Cerion (Umbonis) sisal Clench and Aguayo, 1952
"Cerion (Umbonis) sisal, new species
Plate 57, fig. 3
Description. Shell about 32 mm. (11 inches) in length, cylindric, with a short tapering spire, rather heavy in structure and strongly sculptured. Color a dull light-gray, the costae being the same color. Whorls 11, slightly convex, the nuclear whorls opaque, somewhat glass-like in appearance and faintly axially costate. Spire extended, parallel-sided for about four whorls above the aperture, then conic to the summit. It is produced at an angle of about 80°. Aperture subquadrate in outline and somewhat flaring. Outer lip reflected. Parietal ridge welldeveloped making the aperture holostomatous. Parietal tooth centered, small and short. Columellar tooth small and relatively inconspicuous. It extends backwards for about one whorl. Columella short and nearly straight. Umbilicus rimate and rather shallow. Suture moderately impressed. Sculpture consisting of numerous, somewhat irregular, robust, axial costae which number 13 to 17 on the body whorl. Spiral sculpture consisting of numerous deeply incised lines or threads which are cut into the shell even over the axial costae. In the present series which were collected alive, there is no trace of the powdered element nor the tendency to agglutinate minute sand grains to the shell.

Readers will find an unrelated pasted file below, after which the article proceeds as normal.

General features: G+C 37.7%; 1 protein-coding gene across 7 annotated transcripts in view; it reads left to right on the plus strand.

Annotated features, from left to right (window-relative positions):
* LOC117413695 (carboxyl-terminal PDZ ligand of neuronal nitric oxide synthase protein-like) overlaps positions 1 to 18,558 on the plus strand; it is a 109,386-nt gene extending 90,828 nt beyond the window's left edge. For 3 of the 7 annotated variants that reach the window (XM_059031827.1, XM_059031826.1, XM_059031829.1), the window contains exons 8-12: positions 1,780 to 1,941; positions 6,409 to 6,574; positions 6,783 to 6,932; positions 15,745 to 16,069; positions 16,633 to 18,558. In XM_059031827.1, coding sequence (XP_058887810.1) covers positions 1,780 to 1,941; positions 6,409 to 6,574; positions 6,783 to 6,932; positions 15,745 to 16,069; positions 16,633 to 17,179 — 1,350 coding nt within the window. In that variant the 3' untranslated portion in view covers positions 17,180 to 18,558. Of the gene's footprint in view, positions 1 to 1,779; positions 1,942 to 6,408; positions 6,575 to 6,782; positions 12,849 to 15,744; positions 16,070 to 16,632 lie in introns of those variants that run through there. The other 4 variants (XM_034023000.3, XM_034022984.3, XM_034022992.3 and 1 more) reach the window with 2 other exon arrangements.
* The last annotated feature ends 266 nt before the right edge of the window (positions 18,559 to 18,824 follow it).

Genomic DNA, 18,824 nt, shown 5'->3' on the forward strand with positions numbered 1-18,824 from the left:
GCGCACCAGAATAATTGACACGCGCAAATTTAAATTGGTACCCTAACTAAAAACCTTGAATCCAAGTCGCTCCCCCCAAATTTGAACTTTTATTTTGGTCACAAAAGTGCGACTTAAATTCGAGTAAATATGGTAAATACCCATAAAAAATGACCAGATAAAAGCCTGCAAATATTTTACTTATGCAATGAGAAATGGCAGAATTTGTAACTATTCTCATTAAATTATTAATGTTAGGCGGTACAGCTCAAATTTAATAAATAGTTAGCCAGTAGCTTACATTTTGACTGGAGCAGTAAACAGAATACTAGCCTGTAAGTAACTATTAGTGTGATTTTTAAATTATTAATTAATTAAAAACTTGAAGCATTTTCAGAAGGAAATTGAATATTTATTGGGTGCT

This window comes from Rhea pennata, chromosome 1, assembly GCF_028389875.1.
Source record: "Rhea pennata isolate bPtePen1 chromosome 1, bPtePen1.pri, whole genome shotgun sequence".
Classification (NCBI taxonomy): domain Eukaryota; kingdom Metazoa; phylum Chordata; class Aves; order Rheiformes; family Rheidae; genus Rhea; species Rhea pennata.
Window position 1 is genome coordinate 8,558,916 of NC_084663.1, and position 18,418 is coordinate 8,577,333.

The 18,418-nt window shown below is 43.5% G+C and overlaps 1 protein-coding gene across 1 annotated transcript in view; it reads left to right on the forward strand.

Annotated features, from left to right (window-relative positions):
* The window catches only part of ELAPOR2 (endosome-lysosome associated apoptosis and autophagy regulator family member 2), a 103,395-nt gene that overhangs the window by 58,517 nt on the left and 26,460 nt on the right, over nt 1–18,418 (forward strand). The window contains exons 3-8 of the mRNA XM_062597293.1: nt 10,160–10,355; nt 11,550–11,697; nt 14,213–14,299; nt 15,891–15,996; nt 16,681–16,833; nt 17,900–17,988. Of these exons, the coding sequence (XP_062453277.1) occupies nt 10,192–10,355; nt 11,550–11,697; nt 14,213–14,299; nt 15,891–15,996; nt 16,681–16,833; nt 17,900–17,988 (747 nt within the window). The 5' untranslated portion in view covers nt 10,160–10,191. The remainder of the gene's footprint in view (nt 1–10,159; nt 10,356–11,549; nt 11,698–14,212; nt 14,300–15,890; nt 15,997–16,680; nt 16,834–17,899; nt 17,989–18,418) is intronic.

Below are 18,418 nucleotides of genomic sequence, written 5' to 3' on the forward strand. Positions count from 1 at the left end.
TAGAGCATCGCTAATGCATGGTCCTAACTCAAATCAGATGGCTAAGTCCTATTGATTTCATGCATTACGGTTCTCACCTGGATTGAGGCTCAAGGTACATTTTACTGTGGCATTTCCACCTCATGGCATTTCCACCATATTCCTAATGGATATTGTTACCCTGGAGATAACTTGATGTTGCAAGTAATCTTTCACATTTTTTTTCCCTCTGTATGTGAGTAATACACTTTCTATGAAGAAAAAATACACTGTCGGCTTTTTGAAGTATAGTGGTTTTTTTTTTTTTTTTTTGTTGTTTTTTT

length width whorls
32 14 mm. 11 Holotype
32.5 14 11 Paratype
31.5 13.6 11 "
29.5 14 11 "
Types. Holotype, Museum of Comparative Zoölogy, no. 181992, from east side Boca de Mosquito, Mariel, Pinar del Rio, Cuba. Aguayo, Clench, Howell and Turner collectors, June 1949 and again in July 1950. Paratypes in the Museum of Comparative Zoölogy, Museo Poey, United States National Museum and the Museum of Zoölogy, University of Michigan."
Remarks. This species is remarkably uniform in both shape and size. It is very possible that it is a hybrid element which has reached some sort of stability in both form and structure. The differences are rather marked between this form and johnsoni which exists on the opposite side of Boca de Mosquito. It is possible that repeated introductions of johnsoni have brought about profound changes in the original Cerion stock at this limited locality. To the east of Boca de Mosquito the johnsoni characters become less and less pronounced, particularly in the reduction and extent of the incised lines and the less straight-sided appearance of the early whorls." (Clench & Aguayo, 1952:427-428).